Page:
Brooks Mileson was a self-made millionaire from Sunderland's Pennywell estate who more or less defined the term eccentric: chain-smoking, scruffy, living on a farm up by Longtown he'd turned into an animal sanctuary. That he loved football is beyond question. Mileson gave thousands of pounds to supporters trusts at various clubs in England and Scotland and his generous eleven year, £500,000 sponsorship of the Northern League (the original £35,000 agreement drawn up on the back of a fag packet) helped preserve it.
One year - probably 2005, my memory is hazy - Brooks gave me a lift to the Northern League Annual Dinner at Ramside Hall, picking me up from my house in his Jaguar and dropping me off on his way home. I spent around four hours with him chatting about his life, how he had made his money (a whole raft of things from property via insuring rental cars in Northern Ireland to the importation of branded sportswear from the Far East), donkeys, llamas, the Scottish FA (whose arbitrary rules on minimum ticket prices had lead him to give free pies to visiting fans) and his fruitless attempt to buy Carlisle United (Mileson alleged that then owner Michael Knighton - hardly a stranger to eccentricity himself - had been unwilling to show the club's books to his accountants. 'He wanted me to buy a pig in a poke'.) He was engaging company, without a hint of that strain of self-satisfaction that so often comes with success. Brooks had a pony-tail and the dress sense and demeanour of someone who might turn up on Rock Family Trees talking about his time playing rhythm guitar in Brinsley Schwartz. He despised all the right people. I liked him, and I've not met many in the North East who didn't.
Here's a WSC Match of the Month feature on the then still rising, Mileson-inspired, Gretna
Shortly after I'd written this piece Gretna defeated Dundee United to get to the Scottish Cup final. They lost narrowly and unluckily to Heart of Midlothian at Hampden Park in front of an 80,000 crowd. The following season they did play in the Uefa Cup. There was to be no glamorous meeting with an Italian, Spanish or French giant, however. Instead they drew Derry City from the League of Ireland in the qualifying round and were comfortably beaten.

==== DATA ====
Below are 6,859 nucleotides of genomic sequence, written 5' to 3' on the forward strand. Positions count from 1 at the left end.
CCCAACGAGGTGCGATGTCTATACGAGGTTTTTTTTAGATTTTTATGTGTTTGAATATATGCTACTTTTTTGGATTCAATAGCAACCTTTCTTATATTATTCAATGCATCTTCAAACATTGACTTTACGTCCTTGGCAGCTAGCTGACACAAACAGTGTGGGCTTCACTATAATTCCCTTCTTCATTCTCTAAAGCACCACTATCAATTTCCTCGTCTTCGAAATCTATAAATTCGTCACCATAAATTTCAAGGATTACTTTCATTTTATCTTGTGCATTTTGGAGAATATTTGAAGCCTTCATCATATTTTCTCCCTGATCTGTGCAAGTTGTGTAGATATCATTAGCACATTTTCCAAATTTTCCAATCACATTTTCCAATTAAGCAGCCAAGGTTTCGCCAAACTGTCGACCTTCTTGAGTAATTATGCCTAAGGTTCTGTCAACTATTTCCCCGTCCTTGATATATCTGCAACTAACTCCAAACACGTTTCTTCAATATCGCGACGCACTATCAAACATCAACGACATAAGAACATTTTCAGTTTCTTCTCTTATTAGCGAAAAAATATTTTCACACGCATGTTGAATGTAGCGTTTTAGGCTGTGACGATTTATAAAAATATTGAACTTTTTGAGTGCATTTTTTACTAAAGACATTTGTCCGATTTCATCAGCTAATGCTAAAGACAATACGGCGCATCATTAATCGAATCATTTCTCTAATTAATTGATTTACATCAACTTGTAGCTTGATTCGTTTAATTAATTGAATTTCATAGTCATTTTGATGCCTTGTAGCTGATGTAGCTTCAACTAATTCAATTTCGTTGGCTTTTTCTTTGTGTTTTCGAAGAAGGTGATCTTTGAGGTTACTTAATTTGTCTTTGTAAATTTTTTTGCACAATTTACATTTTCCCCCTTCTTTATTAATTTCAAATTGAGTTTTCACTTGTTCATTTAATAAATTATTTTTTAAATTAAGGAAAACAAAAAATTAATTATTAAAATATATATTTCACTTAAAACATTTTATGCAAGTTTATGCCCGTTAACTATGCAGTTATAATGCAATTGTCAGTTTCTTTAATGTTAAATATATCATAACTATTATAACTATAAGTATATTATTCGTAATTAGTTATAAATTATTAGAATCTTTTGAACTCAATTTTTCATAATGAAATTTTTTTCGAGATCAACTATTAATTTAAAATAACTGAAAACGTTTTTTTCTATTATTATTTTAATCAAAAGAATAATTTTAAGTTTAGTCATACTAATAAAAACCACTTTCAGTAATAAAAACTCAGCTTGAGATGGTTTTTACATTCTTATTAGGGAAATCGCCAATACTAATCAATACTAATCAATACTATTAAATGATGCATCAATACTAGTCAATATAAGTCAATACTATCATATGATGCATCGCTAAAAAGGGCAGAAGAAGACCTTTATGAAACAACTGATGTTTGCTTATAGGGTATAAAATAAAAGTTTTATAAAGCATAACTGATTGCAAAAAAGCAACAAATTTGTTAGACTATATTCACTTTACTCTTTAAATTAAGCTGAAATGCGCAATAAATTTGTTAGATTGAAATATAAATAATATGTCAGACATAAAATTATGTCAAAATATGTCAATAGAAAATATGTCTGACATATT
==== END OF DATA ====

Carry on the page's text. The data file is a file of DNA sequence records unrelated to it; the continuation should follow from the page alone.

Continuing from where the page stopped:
In the Scottish First Division Gretna proved just as successful as they had been in the second and third divisions, winning the title with several weeks of the season still to spare. Brooks Mileson told me at the time that playing in the Scottish Premier League against the likes of Glasgow Celtic and Glasgow Rangers was his dream. Sadly when the opportunity came it proved to be more of a nightmare. The Scottish Football Association would not let Gretna play their home matches at Raydale Park because it was deemed unfit to host games at so exalted a level. Instead they had to play 80 miles away at Clyde. On the field the step up to the next level proved to be too much for the players and coaches. Gretna were heavily defeated in practically every match they played. Midway through the season Mileson, never a well man, was taken seriously ill. Without him at the helm his business empire rapidly began to unravel. Three months later, with players’ wages unpaid, Gretna FC were officially declared bankrupt.
Reformed by a loyal group of supporters, Gretna took up a place in the first division of the East of Scotland League, the lowest level of organised football in Scotland. They are now back at Raydale Park, playing in front of a few hundred fans.
Brooks Mileson died of a heart attack in November 2008.